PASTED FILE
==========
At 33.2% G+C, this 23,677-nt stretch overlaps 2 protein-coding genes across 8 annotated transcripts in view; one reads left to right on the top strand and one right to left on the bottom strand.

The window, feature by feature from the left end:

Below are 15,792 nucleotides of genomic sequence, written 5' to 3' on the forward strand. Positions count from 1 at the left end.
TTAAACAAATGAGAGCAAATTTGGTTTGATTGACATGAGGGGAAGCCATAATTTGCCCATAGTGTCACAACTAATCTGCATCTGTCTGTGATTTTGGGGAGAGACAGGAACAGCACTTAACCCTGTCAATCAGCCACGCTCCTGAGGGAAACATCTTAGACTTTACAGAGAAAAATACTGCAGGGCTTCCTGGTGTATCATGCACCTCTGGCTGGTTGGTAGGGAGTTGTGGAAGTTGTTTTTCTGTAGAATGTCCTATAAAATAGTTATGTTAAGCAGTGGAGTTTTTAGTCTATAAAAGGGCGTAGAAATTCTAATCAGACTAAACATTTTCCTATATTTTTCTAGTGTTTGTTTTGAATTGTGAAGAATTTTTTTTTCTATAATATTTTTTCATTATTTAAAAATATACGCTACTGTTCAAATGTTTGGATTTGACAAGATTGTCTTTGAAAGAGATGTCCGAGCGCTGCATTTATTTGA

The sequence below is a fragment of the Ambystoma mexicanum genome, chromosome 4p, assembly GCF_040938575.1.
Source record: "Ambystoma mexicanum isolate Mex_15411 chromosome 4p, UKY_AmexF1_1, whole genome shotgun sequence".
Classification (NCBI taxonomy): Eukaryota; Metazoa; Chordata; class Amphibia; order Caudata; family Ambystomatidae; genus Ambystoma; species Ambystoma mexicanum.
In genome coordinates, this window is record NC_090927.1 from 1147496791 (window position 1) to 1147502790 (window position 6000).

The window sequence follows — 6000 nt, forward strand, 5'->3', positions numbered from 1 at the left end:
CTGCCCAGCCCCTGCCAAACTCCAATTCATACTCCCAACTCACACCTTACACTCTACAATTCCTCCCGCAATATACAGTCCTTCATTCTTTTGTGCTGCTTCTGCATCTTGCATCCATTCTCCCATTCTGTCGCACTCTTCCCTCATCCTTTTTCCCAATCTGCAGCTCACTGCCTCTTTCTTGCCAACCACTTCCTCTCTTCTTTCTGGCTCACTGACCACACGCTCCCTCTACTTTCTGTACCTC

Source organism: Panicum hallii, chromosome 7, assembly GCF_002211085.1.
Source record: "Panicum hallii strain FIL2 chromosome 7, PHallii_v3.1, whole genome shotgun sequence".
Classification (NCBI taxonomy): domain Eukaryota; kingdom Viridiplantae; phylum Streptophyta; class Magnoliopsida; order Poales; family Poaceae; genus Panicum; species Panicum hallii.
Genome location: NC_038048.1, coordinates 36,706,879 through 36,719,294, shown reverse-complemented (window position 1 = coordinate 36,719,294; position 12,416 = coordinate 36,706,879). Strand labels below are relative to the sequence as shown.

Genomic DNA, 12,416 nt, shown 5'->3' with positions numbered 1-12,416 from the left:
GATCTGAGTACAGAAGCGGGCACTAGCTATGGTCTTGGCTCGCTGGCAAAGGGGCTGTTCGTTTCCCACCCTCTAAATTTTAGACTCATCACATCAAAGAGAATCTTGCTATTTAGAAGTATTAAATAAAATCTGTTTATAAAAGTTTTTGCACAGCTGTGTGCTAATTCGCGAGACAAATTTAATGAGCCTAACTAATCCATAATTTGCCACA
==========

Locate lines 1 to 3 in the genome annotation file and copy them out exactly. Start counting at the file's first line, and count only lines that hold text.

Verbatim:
At 33.2% G+C, this 23,677-nt stretch overlaps 2 protein-coding genes across 8 annotated transcripts in view; one reads left to right on the top strand and one right to left on the bottom strand.

The window, feature by feature from the left end:

Below are 15,792 nucleotides of genomic sequence, written 5' to 3' on the forward strand. Positions count from 1 at the left end.